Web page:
I am so deeply disturbed by the faces of the people in Lebanon cheering the return of the terrorist Samir Kuntar. I cannot fathom celebrating a person who murdered innocent children. I wonder if this decision of the Israeli government was the right thing to do. Are there Jewish laws that govern this issue or Jewish ethical precedence for this kind of a decision?
I too was deeply troubled by those celebrating the return of Samir Kuntar. The entire situation that we found ourselves in last week was especially dark and difficult. It is hard for us who live outside Israel to sense the horror of the gravity of the circumstances. Those in Israel experienced Wed., July 16 as a day of national mourning. With the appearance of the two coffins of Ehud Goldwasser and Eldad Regev, all remote hope of their still being alive was dashed. The radio played only somber music and those walking in the streets had countenances of grief and sorrow. We in the U.S. could only read and watch what the Internet provided. Still, it is hard to process events as they unfold — the cushion of history provides us with a dose of understanding denied to us in our proximity.
Of course, Jewish law deals with prisoner exchanges — I am hard-pressed to think of any area in which the Torah is silent. Our halachic literature presents us with precedents and a palette of situations upon which we may conduct our conversation. No doubt Israeli authorities engaged these very same texts in their efforts to wrestle with the critical issues and to arrive at an appropriate decision for the State of Israel.
I sometimes feel so powerfully that the days in which we live are of Biblical proportion. Growing up on Torah narratives, one views the world with — what else can I call it? — Biblical lenses. This really hit home on my last trip to Israel, from which I recently returned. I was watching the morning TV news, which is very similar to our own morning news programs: friendly banter, personality-driven humor, with some news sprinkled in as well.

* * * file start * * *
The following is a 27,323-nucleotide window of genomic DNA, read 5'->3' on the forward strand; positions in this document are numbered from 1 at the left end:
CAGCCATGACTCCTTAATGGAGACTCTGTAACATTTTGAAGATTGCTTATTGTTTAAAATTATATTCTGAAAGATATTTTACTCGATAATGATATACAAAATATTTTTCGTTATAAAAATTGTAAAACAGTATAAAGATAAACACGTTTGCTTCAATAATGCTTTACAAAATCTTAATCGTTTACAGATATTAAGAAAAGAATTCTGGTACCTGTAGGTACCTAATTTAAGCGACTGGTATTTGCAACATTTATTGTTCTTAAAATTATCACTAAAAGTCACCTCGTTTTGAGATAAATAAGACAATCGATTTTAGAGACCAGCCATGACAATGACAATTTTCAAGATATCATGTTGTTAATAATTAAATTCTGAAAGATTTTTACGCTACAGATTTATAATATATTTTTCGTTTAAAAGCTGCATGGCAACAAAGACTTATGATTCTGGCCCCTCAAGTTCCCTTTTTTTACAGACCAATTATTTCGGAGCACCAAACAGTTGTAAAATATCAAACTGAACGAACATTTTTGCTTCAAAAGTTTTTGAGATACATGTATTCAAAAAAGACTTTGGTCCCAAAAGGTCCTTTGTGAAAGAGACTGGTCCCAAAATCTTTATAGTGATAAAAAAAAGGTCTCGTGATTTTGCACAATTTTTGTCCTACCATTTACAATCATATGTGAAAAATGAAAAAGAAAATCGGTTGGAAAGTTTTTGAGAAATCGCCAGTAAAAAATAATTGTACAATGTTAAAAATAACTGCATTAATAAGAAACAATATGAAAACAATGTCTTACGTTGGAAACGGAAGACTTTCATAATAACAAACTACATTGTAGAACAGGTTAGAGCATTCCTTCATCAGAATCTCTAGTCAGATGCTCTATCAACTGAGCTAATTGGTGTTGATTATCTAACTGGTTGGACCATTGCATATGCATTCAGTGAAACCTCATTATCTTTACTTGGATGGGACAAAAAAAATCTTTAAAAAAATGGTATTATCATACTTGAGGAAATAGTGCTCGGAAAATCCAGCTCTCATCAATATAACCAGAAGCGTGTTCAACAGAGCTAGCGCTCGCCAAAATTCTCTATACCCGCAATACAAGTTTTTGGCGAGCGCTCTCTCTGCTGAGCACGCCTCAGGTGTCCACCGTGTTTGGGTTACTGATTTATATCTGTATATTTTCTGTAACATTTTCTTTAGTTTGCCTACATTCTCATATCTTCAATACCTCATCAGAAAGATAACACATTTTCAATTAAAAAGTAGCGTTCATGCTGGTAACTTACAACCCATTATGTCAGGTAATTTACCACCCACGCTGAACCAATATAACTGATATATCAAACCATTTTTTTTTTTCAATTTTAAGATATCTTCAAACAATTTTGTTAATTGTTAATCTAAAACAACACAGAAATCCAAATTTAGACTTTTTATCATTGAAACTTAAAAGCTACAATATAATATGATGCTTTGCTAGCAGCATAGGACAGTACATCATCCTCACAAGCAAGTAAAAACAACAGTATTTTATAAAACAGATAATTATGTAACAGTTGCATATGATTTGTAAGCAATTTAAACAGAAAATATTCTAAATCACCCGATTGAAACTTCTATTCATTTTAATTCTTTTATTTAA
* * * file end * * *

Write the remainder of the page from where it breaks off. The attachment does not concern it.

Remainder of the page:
On this particular morning, one of the three co-anchors sitting around the table, debating the gripping topic of the end of free plastic bags at supermarkets, casually threw out the often-heard remark that went something like this: “Hundreds of years from now, when archeologists are investigating our time period they will….” He went on to say something I could not pay much attention to, because he had used an expression that took me by shocking surprise: When archaeologists will examine “Bayit Shlishi” —a conversation stopper for me.
“Bayit Shlishi” is the expression used in classic Jewish literature that literally means “the third house,” i.e., the third temple. Now, all would agree that we have yet to build the third temple, yet here was a kippah-ed fellow, mind you, a curly hair down to his waist kippah-ed fellow, espousing this notion, that we are currently in “Bayit Shlishi!” That to me was a wake-up call.
Obviously, he was using the expression not so much to indicate the status of a re-built Temple of Jerusalem as much as he was of an indication of a third commonwealth and as such indeed, Bayit Shlishi. That resonates intensely.